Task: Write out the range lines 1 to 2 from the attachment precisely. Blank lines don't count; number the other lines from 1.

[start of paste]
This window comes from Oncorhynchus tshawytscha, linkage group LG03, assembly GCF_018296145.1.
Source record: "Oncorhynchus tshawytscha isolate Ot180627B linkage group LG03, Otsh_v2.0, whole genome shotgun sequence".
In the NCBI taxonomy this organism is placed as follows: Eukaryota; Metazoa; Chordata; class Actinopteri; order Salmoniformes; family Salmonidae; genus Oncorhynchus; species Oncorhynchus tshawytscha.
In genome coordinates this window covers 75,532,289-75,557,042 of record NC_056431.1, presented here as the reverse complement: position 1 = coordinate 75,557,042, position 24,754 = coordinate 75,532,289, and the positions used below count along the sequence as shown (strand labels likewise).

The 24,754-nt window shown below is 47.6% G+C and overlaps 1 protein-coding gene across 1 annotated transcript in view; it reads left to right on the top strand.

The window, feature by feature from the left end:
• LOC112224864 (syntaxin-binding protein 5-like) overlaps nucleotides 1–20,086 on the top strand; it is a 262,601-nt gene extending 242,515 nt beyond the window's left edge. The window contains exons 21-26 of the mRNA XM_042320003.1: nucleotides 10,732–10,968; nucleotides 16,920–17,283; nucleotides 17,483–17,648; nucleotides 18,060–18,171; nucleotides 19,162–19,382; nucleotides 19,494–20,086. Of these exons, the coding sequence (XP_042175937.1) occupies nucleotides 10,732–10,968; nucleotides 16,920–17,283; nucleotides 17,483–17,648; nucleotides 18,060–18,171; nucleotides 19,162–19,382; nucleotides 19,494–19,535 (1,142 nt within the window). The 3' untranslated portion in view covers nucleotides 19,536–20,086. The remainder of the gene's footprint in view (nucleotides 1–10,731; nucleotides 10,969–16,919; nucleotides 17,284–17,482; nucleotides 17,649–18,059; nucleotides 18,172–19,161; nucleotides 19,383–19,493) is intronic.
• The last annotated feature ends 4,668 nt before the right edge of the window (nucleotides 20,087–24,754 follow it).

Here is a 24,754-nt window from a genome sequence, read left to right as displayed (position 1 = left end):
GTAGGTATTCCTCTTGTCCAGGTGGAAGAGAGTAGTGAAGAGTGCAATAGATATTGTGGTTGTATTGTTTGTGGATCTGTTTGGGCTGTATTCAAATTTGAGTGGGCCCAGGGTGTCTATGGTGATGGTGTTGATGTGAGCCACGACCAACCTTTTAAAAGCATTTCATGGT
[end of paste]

This window comes from Oncorhynchus tshawytscha, linkage group LG03, assembly GCF_018296145.1.
Source record: "Oncorhynchus tshawytscha isolate Ot180627B linkage group LG03, Otsh_v2.0, whole genome shotgun sequence".